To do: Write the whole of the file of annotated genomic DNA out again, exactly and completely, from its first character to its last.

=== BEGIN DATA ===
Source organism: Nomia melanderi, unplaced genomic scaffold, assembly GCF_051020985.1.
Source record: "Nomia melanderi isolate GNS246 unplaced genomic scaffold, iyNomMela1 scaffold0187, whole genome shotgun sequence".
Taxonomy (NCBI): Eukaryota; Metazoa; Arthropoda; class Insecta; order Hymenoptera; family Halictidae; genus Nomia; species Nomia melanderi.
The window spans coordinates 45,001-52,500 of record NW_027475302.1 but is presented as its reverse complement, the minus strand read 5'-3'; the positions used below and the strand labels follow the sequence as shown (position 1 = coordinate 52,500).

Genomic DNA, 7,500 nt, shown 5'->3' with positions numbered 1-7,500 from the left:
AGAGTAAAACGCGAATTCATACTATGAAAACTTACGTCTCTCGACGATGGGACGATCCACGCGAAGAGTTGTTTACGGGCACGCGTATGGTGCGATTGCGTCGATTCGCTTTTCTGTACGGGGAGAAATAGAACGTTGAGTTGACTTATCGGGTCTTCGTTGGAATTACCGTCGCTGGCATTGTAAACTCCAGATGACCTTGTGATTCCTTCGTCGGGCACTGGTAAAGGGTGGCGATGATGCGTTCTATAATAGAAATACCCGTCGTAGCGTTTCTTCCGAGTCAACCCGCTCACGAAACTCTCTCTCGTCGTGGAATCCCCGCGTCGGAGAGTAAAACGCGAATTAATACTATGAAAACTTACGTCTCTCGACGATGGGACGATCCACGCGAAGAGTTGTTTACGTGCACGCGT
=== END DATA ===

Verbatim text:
Source organism: Nomia melanderi, unplaced genomic scaffold, assembly GCF_051020985.1.
Source record: "Nomia melanderi isolate GNS246 unplaced genomic scaffold, iyNomMela1 scaffold0187, whole genome shotgun sequence".
Taxonomy (NCBI): Eukaryota; Metazoa; Arthropoda; class Insecta; order Hymenoptera; family Halictidae; genus Nomia; species Nomia melanderi.
The window spans coordinates 45,001-52,500 of record NW_027475302.1 but is presented as its reverse complement, the minus strand read 5'-3'; the positions used below and the strand labels follow the sequence as shown (position 1 = coordinate 52,500).

Genomic DNA, 7,500 nt, shown 5'->3' with positions numbered 1-7,500 from the left:
AGAGTAAAACGCGAATTCATACTATGAAAACTTACGTCTCTCGACGATGGGACGATCCACGCGAAGAGTTGTTTACGGGCACGCGTATGGTGCGATTGCGTCGATTCGCTTTTCTGTACGGGGAGAAATAGAACGTTGAGTTGACTTATCGGGTCTTCGTTGGAATTACCGTCGCTGGCATTGTAAACTCCAGATGACCTTGTGATTCCTTCGTCGGGCACTGGTAAAGGGTGGCGATGATGCGTTCTATAATAGAAATACCCGTCGTAGCGTTTCTTCCGAGTCAACCCGCTCACGAAACTCTCTCTCGTCGTGGAATCCCCGCGTCGGAGAGTAAAACGCGAATTAATACTATGAAAACTTACGTCTCTCGACGATGGGACGATCCACGCGAAGAGTTGTTTACGTGCACGCGT